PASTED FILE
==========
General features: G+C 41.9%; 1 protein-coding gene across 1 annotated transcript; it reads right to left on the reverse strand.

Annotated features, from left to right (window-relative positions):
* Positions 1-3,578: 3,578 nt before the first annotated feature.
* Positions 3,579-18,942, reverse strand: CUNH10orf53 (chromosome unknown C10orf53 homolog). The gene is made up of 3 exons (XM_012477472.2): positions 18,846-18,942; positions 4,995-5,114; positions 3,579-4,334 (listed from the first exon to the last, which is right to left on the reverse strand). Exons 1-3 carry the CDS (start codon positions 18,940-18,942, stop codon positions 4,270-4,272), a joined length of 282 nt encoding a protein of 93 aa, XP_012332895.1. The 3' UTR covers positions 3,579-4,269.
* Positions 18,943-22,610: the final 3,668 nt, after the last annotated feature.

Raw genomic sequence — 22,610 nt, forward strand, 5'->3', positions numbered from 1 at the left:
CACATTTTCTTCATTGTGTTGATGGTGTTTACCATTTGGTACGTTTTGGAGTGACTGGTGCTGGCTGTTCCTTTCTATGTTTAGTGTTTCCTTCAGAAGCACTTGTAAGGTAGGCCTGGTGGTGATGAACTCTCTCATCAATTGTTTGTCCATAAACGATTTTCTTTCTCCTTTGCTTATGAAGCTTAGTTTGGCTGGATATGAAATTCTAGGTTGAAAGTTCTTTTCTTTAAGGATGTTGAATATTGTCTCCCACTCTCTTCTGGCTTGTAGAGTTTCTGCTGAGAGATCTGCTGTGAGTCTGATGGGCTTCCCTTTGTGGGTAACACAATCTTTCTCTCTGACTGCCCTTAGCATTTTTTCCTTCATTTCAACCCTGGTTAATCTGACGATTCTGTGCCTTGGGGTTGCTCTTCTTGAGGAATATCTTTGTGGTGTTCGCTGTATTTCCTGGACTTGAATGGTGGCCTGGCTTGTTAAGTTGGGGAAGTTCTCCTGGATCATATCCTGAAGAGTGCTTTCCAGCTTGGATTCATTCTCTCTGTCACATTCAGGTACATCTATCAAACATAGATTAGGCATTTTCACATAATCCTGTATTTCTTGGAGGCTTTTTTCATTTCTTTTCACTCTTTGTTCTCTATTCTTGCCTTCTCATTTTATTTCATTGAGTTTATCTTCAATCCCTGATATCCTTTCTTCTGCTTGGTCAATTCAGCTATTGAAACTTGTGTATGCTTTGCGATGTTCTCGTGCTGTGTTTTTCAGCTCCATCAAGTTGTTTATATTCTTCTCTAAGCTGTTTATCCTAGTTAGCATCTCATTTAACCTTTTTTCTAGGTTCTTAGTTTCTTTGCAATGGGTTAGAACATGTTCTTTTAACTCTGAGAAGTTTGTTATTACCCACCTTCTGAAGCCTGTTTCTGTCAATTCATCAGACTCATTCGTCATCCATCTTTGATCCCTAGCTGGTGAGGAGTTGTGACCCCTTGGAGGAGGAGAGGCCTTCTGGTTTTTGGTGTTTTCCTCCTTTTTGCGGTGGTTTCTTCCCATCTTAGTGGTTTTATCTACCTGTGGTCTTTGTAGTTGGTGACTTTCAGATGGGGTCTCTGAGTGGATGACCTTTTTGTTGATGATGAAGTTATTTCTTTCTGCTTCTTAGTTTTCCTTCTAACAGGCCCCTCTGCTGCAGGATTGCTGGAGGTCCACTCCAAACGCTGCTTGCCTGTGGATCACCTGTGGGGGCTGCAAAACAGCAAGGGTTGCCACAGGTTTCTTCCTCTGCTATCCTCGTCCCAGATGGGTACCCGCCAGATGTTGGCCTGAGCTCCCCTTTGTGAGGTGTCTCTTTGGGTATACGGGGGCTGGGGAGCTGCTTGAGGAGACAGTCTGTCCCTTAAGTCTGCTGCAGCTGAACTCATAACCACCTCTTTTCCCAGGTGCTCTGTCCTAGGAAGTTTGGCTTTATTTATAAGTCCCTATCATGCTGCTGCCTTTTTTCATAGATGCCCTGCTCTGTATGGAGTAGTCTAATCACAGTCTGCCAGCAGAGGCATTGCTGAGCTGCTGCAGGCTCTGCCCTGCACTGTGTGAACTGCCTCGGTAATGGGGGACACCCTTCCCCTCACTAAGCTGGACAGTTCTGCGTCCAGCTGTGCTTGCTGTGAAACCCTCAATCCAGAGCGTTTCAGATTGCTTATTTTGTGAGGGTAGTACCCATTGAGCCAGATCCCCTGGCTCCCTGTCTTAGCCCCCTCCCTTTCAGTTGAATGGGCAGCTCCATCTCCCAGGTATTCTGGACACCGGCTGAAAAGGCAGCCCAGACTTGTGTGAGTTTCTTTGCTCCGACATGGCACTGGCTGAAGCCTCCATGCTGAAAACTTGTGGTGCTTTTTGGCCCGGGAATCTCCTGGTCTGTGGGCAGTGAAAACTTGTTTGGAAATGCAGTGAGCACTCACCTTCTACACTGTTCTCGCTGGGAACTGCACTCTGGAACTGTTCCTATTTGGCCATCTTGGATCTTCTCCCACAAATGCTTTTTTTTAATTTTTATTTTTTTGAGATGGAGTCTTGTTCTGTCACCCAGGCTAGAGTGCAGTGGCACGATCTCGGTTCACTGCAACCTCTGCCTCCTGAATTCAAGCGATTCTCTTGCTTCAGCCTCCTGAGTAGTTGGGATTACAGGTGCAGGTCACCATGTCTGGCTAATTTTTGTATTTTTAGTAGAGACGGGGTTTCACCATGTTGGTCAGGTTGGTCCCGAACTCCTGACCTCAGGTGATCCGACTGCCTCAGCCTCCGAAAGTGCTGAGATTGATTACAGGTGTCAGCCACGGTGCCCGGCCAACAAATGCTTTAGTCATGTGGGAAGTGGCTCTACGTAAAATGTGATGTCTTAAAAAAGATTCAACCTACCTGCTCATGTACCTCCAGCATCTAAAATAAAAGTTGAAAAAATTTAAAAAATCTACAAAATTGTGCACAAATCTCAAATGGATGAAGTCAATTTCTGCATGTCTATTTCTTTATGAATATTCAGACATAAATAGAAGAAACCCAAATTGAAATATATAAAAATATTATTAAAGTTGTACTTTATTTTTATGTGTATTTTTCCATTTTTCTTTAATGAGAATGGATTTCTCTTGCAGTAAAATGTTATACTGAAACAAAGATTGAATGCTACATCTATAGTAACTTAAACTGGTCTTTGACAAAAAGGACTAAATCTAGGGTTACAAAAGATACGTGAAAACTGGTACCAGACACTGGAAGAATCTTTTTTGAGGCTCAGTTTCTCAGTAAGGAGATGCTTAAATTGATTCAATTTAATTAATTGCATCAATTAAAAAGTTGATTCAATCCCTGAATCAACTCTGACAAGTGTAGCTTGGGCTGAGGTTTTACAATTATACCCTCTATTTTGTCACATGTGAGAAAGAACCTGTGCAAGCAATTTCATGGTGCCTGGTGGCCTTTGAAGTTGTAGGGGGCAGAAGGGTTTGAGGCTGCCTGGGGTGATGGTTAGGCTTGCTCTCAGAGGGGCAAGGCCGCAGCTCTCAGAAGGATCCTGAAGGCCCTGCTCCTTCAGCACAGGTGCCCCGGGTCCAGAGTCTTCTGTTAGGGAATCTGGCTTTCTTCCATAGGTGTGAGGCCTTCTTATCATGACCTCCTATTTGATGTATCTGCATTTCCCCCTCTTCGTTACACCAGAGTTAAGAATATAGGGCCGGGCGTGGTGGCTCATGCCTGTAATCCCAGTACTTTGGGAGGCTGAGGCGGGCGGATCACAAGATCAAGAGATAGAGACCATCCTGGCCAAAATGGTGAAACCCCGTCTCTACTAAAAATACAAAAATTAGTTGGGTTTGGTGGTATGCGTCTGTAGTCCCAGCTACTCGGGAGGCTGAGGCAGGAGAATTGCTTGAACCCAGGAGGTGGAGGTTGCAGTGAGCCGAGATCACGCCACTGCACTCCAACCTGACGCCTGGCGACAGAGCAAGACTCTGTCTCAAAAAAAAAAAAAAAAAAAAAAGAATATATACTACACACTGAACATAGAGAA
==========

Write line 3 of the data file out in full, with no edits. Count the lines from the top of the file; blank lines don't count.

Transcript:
* Positions 1-3,578: 3,578 nt before the first annotated feature.